The Terrible and the Brave:
The Battles for New Orleans,
In the waning days of the War of 1812, Andrew Jackson shocked the world by leading a ragtag force of local and state militia, regular U.S. troops, free men of color, Choctaw Indians, and Baratarian pirates to an overwhelming victory over an invading army of proud, tested, elite British veterans bent on seizing New Orleans. Jackson’s improbable victory ensured that this critical American port, and the control of the Mississippi River, would remain in American hands. From May 17 through February 11, 2006, The Historic New Orleans Collection revisited the scene with The Terrible and the Brave: The Battles for New Orleans, 1814-1815.
The exhibition title reflects both the seriousness of the campaign and the fact that the “battle” of New Orleans actually consisted of several engagements, some won by the British and others by the Americans. Drawing from The Collection’s own considerable holdings on the Battle of New Orleans, as well as public and private collections in the U.S. and Canada, The Terrible and the Brave featured an impressive array of original documents and artworks, vintage weapons and military equipment, as well as dazzling Napoleonic-era uniforms. The Louisiana State Museum, the National Park Service, the New Orleans Museum of Art, and The Hermitage in Nashville, Tennessee, all generously loaned objects for the exhibition.
Portions of the exhibition were made possible through the collaboration of Tim Pickles, a British native and well-known local history consultant for museums and the film industry. Mr. Pickles consented to loan various artifacts relating to the British army from his own collection. He also utilized his extensive contacts among fellow collectors and enthusiasts to secure loans from other private collections. Among the highlights of these were replica uniforms, meticulously researched and constructed by Mr. Pickles, and worn by historical reenactors at Chalmette.
While the vintage and replica uniforms were likely to command the attention of exhibition visitors, military history enthusiasts were also be drawn to the printed and manuscript campaign maps from both the British and American sides. Among the most important of these was the highly detailed series of maps drawn and published by Arsène Lacarrière Latour, Andrew Jackson’s chief engineer and the first historian of the battle.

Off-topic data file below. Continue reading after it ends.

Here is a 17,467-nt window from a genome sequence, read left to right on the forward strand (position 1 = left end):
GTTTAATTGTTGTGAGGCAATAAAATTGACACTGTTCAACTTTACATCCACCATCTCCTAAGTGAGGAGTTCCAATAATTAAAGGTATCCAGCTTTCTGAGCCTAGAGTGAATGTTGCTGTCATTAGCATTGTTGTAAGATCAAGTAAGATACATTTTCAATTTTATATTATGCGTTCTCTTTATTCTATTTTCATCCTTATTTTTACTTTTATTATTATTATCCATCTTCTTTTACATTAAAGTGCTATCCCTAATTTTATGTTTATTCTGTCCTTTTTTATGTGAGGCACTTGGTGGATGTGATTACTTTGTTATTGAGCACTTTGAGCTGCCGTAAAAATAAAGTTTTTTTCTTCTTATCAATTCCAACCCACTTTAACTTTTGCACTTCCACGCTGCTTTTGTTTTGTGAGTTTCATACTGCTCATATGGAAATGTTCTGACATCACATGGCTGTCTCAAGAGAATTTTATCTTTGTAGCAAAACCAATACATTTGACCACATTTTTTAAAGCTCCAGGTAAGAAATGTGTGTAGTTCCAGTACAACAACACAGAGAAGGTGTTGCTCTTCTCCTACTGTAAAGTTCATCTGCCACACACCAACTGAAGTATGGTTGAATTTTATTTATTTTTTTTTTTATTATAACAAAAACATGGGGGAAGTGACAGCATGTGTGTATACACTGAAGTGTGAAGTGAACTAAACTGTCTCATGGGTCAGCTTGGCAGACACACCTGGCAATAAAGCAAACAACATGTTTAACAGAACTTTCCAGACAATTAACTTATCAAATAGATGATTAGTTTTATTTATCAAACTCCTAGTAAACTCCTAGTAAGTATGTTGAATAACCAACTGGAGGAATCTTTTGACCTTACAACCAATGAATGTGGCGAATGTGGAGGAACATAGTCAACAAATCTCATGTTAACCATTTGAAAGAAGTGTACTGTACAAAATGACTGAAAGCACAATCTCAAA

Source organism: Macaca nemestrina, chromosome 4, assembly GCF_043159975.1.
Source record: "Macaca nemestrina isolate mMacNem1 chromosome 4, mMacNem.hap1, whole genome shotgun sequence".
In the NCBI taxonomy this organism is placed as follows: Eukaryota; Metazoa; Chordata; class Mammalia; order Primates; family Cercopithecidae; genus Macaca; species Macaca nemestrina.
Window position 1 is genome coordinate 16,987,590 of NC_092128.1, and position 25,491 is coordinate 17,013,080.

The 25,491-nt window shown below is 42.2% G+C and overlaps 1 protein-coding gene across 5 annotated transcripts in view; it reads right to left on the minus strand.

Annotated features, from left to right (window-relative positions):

Latour’s maps, and others on display, collectively illustrated the enormous difficulties faced by the British army, which found itself hemmed in by the Mississippi River and impassable swampy woods. Napoleonic-era tactical manuals and American battlefield reports supplemented the maps, and suggest some of the ways that terrain dictated battle tactics.
A selection of cannonballs and small arms projectiles used at Chalmette gave visitors a lively sense of the perils both sides faced on the battlefield. Antique weapons enthusiasts appreciated many fine examples of British and American small arms of the period, including flintlock and percussion pistols, rifles, and muskets, as well as edged weapons such as swords and bayonets. Private collector Robert Melancon graciously lent part of his collection, including the only rifle fully documented as belonging to a member of Captain Thomas Beale’s New Orleans Riflemen—a volunteer unit that experienced considerable action in 1814-15. Also of note was a sword with a particularly fascinating story—it belonged to a young British officer of the 21st Regiment of Foot who bravely crossed the fortified American line on January 8, 1815, only to be forced to surrender to members of John Coffee’s Tennessee militia. In addition to weapons, vintage equipment on display included wooden canteens, powder horns, and a militia doctor’s field surgery kit.
Manuscript letters, rare published accounts, and personal artifacts brought the events of 1814–15 to life. One letter vividly conveyed the mood of the Americans immediately following the climactic battle. Major John Reid of the U.S. Infantry’s 44th Regiment served as an aide-de-camp to Jackson, and on January 13 he wrote from his camp four miles below New Orleans: “Since the affair of the 8th instant, our army and that of the enemy have occupied their former positions. Their loss on that day was terrible, greatly exceeding what we had at first supposed it to be.” Neither Reid nor his fellow officers—who could still hear gunfire from the direction of Fort St. Philip, downriver—knew yet what the next move of the British army would be, for it was still a large and potent force. As Reid wrote his letter, the ultimate outcome of the battle remained an open question. Various manuscript letters and reports from Andrew Jackson, Jean Laffite, British colonel Frederick Stovin, and other major and minor participants in the battle will give visitors a raw, unpolished look at history in the making.
Contrary to the notion that the Battle of New Orleans was an unnecessary coda to the War of 1812, the curators hoped that visitors will understand that the British invasion was a serious threat to the city, as well as to the entire country, and that regardless of the American victory, the event occasioned much loss of life and property. The young United States scored a critical victory, but the British forces in Louisiana showed remarkable bravery and ingenuity in defeat.
As a supplement to the main exhibition, a special display documented the rise of Andrew Jackson to national and international prominence in the decades following the battle. Also, a short documentary film on the Battle of New Orleans, produced by filmmaker Walter Williams, complemented The Terrible and the Brave and features detailed commentary from the curators as well as noted Jackson scholar Robert Remini.
An electronic pdf version of the exhibition catalogue is available.
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